Given that there is mass not emitting photons, why is it surprising that we know little of its nature? We observe via photons, after all. It would be nice to know if it is mostly diffuse (gas) or concentrated (black holes), but since we cannot observe it directly, or even indirectly with much resolution, it doesn't seem likely that we will learn much about it.

I hope that I explain this well enough that it leads you to draw the same ones for yourself.

What, Ethan, no ambition? How about "well enough that it leads you to an argument that will change my mind." Go for the jackpot!

By D. C. Sessions (not verified) on 21 Sep 2009 #permalink

Reminds me of that piece you did on dark matter as a guest for Star Stryder. Really convincing, and intriguing. One thing that stood out to me was this "it is my determination that dark matter most likely exists". That's why I love your blog. Whereas a lot of scientists would suggest it MUST exist, you are open to all possibilities.
So thank you!

By Rory Kent (not verified) on 21 Sep 2009 #permalink

Robert @#6,

Your response is reasonable and your question is something I will definitely address as part of part 2.

Rory @#9,

I'm surprised anyone remembers that! Yes, I am a proponent of dark matter, but for (what I think are) good reasons. I'm very, very conservative when I come to my physics and astronomy, and I'll always blame conventional phenomena when it's plausible. Dark matter, though? We just can't account for it conventionally.

Waiting for chapter 2.

By NewEnglandBob (not verified) on 21 Sep 2009 #permalink

"Why would it be surprising that there is mass in the universe that does not emit appreciable light? If that's all that's meant by 'dark matter', it seems obvious that it exists (Phobos and Pluto don't emit much light, for instance)".

The problem is that the standard model for cosmological nucleosynthesis, which makes a wonderful job in explaining the abundances of the four or five lightest nuclei, sets an absolute upper bound for the amount of matter in the Universe which can be described within the standard elementary particle model, and this bound is about a fifth of the total matter we measure by gravitational bending of light, etc. So this "dark matter" (or at least, four fifths of it) has to be really weird.

By Esteban Calzetta (not verified) on 21 Sep 2009 #permalink

@12 Esteban "The problem is that the standard model for cosmological nucleosynthesis, which makes a wonderful job in explaining the abundances of the four or five lightest nuclei, sets an absolute upper bound for the amount of matter in the Universe which can be described within the standard elementary particle model"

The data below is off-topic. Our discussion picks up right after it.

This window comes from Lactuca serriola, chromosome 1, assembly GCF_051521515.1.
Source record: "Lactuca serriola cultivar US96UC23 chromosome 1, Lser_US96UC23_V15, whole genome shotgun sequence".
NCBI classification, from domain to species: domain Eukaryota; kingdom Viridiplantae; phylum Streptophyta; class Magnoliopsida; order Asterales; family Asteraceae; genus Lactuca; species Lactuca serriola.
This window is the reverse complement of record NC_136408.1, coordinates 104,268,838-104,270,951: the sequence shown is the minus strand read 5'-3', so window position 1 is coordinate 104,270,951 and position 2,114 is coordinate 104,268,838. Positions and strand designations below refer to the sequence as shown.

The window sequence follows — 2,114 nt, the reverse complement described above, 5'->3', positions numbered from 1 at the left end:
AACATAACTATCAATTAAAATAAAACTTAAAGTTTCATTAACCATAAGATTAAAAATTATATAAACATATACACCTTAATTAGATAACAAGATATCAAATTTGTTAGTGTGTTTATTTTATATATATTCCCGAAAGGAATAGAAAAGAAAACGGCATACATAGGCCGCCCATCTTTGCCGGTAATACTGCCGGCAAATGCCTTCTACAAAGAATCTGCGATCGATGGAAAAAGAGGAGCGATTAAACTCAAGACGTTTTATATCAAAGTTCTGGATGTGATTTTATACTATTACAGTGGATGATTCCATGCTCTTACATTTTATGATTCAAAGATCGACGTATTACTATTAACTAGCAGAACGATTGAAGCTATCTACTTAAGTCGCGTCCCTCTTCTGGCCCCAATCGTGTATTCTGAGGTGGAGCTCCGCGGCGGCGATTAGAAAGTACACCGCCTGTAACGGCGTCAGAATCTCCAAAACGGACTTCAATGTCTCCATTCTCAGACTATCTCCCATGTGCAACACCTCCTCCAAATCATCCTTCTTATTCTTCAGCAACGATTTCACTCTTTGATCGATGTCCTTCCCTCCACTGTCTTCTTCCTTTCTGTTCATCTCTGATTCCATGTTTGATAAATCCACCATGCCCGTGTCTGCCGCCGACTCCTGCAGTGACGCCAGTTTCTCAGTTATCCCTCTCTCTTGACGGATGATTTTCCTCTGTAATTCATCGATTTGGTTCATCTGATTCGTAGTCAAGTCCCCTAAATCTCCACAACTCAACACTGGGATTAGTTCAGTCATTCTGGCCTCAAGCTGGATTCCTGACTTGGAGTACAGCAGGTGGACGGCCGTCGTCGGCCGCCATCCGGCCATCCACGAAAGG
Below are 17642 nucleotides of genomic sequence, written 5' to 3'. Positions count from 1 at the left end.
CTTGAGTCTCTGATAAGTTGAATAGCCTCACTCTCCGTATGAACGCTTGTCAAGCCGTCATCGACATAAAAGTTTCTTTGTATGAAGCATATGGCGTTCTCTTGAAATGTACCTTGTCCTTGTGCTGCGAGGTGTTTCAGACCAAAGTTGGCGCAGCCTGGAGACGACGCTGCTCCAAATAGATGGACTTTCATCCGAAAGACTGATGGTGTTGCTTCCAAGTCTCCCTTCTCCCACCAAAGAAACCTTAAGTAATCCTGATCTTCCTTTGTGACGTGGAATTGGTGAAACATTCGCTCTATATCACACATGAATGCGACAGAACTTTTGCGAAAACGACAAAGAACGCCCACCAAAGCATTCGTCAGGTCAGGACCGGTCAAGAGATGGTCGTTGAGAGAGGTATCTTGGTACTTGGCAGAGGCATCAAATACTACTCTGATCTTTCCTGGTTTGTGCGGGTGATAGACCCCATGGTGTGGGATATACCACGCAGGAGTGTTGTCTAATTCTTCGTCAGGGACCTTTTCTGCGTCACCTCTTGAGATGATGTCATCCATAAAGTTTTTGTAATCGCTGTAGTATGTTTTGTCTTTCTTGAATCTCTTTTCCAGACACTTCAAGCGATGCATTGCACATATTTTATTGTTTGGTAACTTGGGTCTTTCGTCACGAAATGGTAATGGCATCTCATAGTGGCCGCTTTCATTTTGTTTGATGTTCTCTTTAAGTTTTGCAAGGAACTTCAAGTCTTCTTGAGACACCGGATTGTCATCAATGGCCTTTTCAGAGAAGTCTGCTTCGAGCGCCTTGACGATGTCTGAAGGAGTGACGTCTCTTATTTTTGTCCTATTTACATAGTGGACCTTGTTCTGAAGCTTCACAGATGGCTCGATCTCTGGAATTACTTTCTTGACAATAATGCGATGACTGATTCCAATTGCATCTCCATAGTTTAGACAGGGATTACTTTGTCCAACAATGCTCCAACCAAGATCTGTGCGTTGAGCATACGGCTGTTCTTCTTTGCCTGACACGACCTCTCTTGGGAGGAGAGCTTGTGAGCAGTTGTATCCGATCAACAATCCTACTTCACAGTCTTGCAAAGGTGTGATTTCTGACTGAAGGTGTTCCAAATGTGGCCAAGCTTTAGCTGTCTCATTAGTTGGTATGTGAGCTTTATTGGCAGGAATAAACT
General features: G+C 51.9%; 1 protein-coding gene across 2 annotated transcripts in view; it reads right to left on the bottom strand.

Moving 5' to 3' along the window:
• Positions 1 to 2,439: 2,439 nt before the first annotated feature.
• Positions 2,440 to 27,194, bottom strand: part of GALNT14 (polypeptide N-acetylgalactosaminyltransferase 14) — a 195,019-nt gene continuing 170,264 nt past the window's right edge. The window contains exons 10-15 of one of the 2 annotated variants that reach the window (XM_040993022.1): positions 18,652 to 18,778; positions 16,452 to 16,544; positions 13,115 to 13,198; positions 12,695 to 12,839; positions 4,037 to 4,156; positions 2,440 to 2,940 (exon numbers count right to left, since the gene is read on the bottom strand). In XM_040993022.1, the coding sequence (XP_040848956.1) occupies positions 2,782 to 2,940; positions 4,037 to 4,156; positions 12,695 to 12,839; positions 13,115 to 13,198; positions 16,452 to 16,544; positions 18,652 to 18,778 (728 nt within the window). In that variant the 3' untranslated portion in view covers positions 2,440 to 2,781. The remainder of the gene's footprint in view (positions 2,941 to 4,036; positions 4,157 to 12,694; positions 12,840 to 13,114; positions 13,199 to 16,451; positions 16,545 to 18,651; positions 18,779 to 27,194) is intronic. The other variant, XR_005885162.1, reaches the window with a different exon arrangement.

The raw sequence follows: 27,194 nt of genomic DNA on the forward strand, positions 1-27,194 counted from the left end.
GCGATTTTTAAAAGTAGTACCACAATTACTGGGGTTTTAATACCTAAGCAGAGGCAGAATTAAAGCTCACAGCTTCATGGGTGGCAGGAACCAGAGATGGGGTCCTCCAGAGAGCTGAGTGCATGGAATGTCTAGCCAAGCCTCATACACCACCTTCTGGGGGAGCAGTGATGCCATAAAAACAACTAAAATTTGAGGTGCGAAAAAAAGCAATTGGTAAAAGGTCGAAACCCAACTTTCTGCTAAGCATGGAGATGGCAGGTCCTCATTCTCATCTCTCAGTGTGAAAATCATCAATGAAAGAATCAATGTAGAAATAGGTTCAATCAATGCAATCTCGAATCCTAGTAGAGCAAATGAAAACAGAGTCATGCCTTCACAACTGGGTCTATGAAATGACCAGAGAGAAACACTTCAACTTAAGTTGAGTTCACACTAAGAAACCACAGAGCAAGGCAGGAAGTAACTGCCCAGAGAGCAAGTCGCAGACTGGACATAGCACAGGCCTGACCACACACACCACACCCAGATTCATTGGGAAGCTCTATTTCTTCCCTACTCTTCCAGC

Really? I'd never heard that. Can you explain quickly what cosmological nucleosynthesis is? Is that the formation of stars etc. that happened at the big bang?

How do you get the 0.4% and 3.6% figure for stars/intergalactic gas figure? I see how you measure the mass of stars, but intergalactic gas?

@Anita: Close. It's the fusion reactions that happened before there were any stars, when the universe itself was still hot enough to slam nuclei together like that.

Great post Ethan - informative and illuminating ;)

15 @Naked Bunny
So there's a model based on the standard model for particle physics which describes the initial formation of the four or five lightest nuclei all throughout the universe, and according to that model there has to be an upper bound to the total amount of matter in the universe?
That's cool. I should look it up, I'd love to know how it works but I suppose it's too involved for a comment thread.

Obviously, you have not read and understood Fred I. Cooperstock's new book General Relativistic Dynamics: Extending Einstein's Legacy Throughout the Universe. As one important particular in this book, Cooperstock asserts, "Einstein's general theory of relativity, could account for the observed flat galactic rotation curves without the requirement for vast stores of mysterious dark matter." In other words, the entire idea that vast quantities of invisible "dark matter" are the dominant form of matter in our visible universe is flawed from its first conception; because it is based upon the incorrect assumption that Newtonian gravity is a sufficient gravitational theory at the galactic level. Cooperstock "wonders how different physics might have evolved had the early astronomers made themselves more knowledgeable about general relativity and made the kinds of calculations for galactic velocities that we have described in this book." To the layman and professional physicists, I must emphasize that Cooperstock describes the results of these difficult calculations (which he thoroughly references for the expert). This book is readable by the scientifically literate laymen but it must be read by professional physicists and astronomers who work in the area of dark matter; and who continue to inappropriately use the flat Newtonian gravitational approximation which is an inaccurate assumption at the galactic and cluster level. General relativity has to become the working knowledge of profesional physicists and astronomers; if they are not to continue misinterpreting the data and incorrectly concluding that dark matter is the most reasonable explanation of certain astronomical date.
This comment is by Thomas Neil Neubert, author of A Critique of Pure Physics

By Thomas Neil Neubert (not verified) on 24 Sep 2009 #permalink

In re Cooperstock's book, it's said that if you read just one book on a subject, you know everything about it. Dare to read more than one, however, and things get more complex.

I know Fred Cooperstock's work! He wrote a paper here that I've read and analyzed.

My conclusion? His model is interesting in principle, but he applies it incorrectly. It is possible to have the thing he suggests, but it is not a galaxy.

Is there any evidence to suggest the amount of dark matter in the universe is increasing?

@Rich #21: No. Are you confusing "dark matter" with "dark energy" (two entirely different concepts which have been assigned stupidly confusing labels by cosmologists).

By Michael Kelsey (not verified) on 02 Aug 2015 #permalink